Introducing the latest addition to the Real Aeroplane Company collection - a faithful reproduction of the 1920's Hawker Cygnet designed by Sydney Camm (who of course went on to design the Hawker Hurricane and Hawker Hunter, as well as making a considerable contribution to the development of the Harrier). Only 2 original Cygnets were built and of those only one remains, G-EBMB, which is on display at the museum at RAF Cosford. G-EBJI has spent a number of years at Old Warden where it has been a regular airshow participant. The Cygnet is one of 4 JAP powered aircraft currently based at Breighton. Photo courtesy of RAC Eng.
Breighton's latest residents
Another two beautiful classic aircraft have recently taken residency at Breighton Airfield - a Monocoupe 90 and an Aeronca C3, both 1930's era US built light aircraft. The aircraft are the latest additions to Jeremy Smith's collection, locally dubbed 'The Smithsonian'! Jeremy is following hot on the heels of his father and Real Aeroplane Company founder, Taff Smith, who established the airfield back in the 1980's with his own aircraft collection and is still very much part of the Breighton scene. A third aircraft is also set to arrive at the airfield very shortly - Hawker Cygnet G-EBJI will join the Real Aeroplane Company collection meaning that there will be a grand total of 4 JAP powered flyers based at Breighton. Accompanying pictures by Paul May.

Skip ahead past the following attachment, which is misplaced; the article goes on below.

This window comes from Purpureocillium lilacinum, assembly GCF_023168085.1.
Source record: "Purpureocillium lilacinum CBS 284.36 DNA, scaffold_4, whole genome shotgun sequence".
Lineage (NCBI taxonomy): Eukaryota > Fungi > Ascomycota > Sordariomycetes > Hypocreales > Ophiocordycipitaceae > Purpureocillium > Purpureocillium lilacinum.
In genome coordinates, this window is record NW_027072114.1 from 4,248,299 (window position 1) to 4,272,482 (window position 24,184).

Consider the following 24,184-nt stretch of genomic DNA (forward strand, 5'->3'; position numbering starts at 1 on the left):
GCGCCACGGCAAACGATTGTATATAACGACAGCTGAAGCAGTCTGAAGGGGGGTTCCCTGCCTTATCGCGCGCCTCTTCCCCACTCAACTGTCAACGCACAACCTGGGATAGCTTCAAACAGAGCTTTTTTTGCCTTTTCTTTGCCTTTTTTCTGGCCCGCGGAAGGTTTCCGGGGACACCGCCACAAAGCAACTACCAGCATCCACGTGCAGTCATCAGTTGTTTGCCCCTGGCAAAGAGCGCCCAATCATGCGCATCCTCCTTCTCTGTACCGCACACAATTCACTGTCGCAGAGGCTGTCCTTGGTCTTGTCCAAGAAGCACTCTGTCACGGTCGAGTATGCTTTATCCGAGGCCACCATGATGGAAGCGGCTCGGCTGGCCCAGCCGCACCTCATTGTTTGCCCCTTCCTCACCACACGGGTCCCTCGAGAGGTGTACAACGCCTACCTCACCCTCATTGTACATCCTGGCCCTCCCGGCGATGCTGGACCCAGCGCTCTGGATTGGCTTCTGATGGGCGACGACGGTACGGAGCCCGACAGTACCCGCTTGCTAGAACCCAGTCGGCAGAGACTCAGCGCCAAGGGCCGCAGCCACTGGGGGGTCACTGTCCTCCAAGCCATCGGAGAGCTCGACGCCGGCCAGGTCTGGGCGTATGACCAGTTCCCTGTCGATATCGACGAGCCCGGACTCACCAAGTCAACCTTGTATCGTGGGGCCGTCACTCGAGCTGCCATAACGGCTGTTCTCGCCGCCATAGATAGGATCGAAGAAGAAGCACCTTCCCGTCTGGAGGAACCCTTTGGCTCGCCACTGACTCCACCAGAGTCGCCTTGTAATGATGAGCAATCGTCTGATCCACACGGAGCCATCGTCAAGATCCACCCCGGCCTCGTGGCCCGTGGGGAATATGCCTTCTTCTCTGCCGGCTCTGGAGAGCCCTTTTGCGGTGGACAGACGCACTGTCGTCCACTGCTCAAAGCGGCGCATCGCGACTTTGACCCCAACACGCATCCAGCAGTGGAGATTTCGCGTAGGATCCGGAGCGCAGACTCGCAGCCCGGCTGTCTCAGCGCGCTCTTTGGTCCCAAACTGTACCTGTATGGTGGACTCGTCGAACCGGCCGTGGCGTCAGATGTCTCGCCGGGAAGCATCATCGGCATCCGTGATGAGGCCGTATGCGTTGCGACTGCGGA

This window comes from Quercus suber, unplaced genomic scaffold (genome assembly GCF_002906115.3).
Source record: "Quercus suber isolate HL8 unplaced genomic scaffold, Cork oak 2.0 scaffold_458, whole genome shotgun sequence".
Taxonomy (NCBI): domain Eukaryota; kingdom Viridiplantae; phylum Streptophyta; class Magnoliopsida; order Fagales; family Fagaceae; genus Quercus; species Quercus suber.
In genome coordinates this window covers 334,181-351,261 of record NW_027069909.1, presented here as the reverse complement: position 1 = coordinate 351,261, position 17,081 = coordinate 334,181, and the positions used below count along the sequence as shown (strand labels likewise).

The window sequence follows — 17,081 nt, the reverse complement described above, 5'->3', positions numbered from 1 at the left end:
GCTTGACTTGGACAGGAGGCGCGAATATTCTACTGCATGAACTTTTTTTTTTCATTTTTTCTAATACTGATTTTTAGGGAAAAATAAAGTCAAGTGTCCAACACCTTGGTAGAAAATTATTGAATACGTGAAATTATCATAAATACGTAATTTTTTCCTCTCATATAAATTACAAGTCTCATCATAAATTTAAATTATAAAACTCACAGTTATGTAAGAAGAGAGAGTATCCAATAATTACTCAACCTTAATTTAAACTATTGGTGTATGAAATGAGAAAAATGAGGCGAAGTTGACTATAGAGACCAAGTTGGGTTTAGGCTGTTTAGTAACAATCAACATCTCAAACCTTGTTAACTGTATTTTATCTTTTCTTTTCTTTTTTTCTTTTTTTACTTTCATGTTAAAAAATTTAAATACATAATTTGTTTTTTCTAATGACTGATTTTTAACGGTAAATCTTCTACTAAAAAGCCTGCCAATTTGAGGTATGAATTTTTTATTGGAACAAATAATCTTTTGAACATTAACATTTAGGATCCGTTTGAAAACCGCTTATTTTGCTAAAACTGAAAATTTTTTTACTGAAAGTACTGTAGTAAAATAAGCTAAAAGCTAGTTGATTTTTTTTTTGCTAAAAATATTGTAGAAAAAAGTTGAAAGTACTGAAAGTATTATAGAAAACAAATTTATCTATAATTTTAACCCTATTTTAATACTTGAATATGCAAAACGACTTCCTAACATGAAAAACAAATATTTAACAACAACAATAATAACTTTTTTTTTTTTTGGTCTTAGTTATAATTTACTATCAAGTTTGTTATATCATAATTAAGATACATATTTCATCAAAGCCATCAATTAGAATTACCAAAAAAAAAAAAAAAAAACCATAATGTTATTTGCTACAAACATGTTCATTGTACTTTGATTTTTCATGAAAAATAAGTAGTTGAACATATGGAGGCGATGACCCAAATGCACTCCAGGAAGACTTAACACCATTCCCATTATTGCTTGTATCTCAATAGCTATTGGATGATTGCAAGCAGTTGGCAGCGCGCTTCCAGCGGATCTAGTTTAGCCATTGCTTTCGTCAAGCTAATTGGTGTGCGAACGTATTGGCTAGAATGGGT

With the display season upon us, and the Vintage Aerobatic World Campionships fast approaching, the RAC Formation Team took advantage of the near perfect conditions on May 8 to begin their 2022 formation work-up. Paul May was on-hand, equipped (as always) with his camera...
Club House Progress